Israel's government urged Teva Pharmaceutical Industries Ltd., the country's largest company, to bring jobs and operations back home while signaling its willingness to aid in a rescue of the beleaguered drugmaker.

The company has an obligation to Israel because of the special tax benefits it's enjoyed over the years, according to a statement Monday from Economy Minister Eli Cohen. Government officials have in recent days successfully pressed Teva to delay 350 job cuts in its home market until after the Jewish holidays in October, and are asking the Petach Tikva, Israel-based company to consider paring costs by targeting the management rather than rank-and-file staff. The company's North American headquarters are in North Wales.

"Teva's Israeli workers don't need to pay the price for failed investments abroad," Cohen said in the statement, after speaking to the drugmaker's interim chief executive officer Yitzhak Peterburg. "The Ministry of Economy will discuss with the company the return of activity to Israel and help it get out of the crisis it is in."

The Israeli government's hints about potential support for a rescue plan may cheer investors, though its intervention in the proposed job cuts adds another level of complexity for Teva, already under pressure to pay down $35 billion of debt and revive growth. The company lowered its profit forecast and slashed the dividend last week, while warning that it may breach debt covenants this year if the cash balance doesn't rapidly improve and it fails to raise enough funds from asset sales. Teva shares and bonds have plummeted.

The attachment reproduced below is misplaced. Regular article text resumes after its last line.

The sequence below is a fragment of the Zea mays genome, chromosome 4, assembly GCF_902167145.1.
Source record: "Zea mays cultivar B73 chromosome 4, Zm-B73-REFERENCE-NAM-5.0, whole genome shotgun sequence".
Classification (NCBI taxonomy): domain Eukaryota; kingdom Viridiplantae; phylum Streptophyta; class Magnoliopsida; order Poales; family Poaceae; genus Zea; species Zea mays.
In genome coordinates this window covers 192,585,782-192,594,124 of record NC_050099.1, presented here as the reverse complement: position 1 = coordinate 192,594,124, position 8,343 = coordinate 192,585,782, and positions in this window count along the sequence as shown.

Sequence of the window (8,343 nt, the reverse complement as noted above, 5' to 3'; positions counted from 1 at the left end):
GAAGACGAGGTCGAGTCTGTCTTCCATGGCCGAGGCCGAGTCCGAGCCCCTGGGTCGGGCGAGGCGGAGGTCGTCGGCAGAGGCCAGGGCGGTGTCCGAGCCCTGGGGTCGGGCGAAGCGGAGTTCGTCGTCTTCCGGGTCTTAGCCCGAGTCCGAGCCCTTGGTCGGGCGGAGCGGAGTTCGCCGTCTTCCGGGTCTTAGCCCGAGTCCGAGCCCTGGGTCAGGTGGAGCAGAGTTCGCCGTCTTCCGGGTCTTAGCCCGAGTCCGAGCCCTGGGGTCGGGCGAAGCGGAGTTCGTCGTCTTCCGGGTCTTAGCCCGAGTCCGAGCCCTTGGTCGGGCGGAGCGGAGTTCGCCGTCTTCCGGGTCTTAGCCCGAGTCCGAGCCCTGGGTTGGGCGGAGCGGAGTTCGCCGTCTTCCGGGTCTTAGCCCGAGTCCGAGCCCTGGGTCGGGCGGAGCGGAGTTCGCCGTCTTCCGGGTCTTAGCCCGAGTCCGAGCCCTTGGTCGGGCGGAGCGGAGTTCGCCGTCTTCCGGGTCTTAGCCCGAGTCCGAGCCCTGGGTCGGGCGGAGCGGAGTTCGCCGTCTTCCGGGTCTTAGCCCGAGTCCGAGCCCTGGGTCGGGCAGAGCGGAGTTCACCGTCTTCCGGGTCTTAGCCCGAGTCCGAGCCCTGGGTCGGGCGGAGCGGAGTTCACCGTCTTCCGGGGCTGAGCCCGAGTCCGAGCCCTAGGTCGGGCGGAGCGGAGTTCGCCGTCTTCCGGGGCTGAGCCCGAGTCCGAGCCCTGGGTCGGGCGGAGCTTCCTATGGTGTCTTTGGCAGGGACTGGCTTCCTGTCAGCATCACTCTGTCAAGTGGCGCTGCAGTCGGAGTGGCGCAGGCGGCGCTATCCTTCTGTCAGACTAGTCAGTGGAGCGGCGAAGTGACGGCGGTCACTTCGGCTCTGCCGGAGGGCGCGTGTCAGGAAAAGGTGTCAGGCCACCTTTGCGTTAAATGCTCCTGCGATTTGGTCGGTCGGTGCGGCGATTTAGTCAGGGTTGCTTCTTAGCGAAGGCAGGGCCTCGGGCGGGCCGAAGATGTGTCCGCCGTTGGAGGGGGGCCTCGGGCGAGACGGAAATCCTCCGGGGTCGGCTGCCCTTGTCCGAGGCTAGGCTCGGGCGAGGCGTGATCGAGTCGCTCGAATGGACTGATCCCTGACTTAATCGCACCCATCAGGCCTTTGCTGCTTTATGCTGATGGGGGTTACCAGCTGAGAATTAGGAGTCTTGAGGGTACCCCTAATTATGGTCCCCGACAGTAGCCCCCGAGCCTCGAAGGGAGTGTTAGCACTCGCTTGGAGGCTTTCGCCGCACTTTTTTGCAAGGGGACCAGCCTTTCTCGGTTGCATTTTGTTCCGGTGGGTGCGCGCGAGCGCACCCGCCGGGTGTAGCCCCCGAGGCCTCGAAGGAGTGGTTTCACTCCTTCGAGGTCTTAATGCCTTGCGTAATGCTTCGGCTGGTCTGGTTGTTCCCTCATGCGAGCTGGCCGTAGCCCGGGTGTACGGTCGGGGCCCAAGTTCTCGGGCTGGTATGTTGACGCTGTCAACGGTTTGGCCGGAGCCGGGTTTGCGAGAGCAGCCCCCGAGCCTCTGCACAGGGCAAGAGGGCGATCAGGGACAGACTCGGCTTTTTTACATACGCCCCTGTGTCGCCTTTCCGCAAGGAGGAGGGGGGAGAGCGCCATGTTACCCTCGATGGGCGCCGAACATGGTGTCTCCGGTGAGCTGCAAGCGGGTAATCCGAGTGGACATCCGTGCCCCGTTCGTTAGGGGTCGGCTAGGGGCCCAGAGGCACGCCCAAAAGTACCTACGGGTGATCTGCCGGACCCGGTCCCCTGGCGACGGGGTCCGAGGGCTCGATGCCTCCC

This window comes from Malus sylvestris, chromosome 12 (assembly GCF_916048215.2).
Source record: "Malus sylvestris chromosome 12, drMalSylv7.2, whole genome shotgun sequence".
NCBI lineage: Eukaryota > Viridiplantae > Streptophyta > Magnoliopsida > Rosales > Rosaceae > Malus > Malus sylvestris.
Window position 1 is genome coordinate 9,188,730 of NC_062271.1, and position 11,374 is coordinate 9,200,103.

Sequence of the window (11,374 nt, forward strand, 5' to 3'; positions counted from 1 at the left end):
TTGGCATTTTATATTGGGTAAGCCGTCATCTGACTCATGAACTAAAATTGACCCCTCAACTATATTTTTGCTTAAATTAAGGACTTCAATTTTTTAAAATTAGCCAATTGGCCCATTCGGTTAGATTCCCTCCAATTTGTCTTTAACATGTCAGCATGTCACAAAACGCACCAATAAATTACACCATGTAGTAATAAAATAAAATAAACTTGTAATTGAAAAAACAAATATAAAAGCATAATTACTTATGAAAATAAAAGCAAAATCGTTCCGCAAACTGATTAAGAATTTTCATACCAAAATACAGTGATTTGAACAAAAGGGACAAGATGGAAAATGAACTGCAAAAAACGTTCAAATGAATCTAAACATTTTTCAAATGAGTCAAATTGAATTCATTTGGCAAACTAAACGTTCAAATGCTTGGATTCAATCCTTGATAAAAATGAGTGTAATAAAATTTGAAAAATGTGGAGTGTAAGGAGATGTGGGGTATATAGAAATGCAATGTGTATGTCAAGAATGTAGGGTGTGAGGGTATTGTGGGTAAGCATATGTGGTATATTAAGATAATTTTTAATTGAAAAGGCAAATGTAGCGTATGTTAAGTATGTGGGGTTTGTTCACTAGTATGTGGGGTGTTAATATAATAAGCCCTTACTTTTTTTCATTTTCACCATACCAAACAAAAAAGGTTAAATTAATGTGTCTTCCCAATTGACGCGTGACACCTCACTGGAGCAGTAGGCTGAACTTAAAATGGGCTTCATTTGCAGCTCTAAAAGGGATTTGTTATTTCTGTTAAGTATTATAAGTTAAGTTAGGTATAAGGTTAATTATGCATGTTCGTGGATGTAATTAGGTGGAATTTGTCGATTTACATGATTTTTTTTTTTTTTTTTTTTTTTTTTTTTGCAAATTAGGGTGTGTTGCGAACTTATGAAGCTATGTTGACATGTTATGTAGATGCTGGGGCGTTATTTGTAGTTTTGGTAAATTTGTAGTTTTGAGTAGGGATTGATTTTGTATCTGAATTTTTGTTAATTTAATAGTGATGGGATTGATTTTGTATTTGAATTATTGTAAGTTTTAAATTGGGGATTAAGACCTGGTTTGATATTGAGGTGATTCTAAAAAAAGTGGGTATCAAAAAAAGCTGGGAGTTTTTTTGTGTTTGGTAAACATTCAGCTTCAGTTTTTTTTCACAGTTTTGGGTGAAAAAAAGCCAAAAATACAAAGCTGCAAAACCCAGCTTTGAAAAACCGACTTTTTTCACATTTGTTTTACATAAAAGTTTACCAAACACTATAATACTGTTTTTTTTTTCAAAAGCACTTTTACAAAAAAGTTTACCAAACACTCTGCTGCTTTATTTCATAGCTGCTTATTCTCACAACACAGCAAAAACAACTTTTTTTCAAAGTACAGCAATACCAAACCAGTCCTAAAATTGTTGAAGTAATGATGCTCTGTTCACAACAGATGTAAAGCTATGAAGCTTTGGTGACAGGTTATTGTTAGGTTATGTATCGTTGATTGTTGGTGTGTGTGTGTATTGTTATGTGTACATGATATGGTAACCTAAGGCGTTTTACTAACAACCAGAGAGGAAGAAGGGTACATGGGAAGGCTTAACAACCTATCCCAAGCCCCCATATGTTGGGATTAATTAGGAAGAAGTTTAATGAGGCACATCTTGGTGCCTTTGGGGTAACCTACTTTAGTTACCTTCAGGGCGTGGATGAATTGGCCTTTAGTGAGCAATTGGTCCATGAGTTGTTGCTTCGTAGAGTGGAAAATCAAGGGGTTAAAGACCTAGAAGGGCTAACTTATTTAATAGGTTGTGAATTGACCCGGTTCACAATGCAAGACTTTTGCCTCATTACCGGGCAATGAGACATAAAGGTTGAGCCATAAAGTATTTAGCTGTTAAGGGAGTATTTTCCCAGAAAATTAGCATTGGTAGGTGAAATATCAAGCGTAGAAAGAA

A spokesman for the drugmaker didn't immediately respond to requests for comments.

Teva is looking to lower costs as it struggles to pay back debt following the acquisition of Allergan PLC's generic drugs unit for $40.5 billion last year. The company has said that by the end of the year, it will have eliminated 7,000 jobs globally, or about 12 percent of total headcount, from the time the Allergan deal closed in August 2016.

The planned cuts in Israel represent just five percent of the total for Teva, one of Israel's largest employers with 6,863 workers at the end of 2016. The company assured Cohen it would delay some of the job cuts, and that most reductions would come through a voluntary retirement plan instead of firings.

A domestic environment that fosters innovation allowed the firm to become the world's largest maker of generic medicines, the minister said.

"Successful management in the past, alongside tax benefits in Israel and the developments of Israeli scientists, have contributed to Teva's position as a leading international company," Cohen said in the statement. "Therefore as part of the company's global streamlining, it should bring activity back to Israel at the expense of other countries, where Teva's failed investments led to the need for a recovery plan."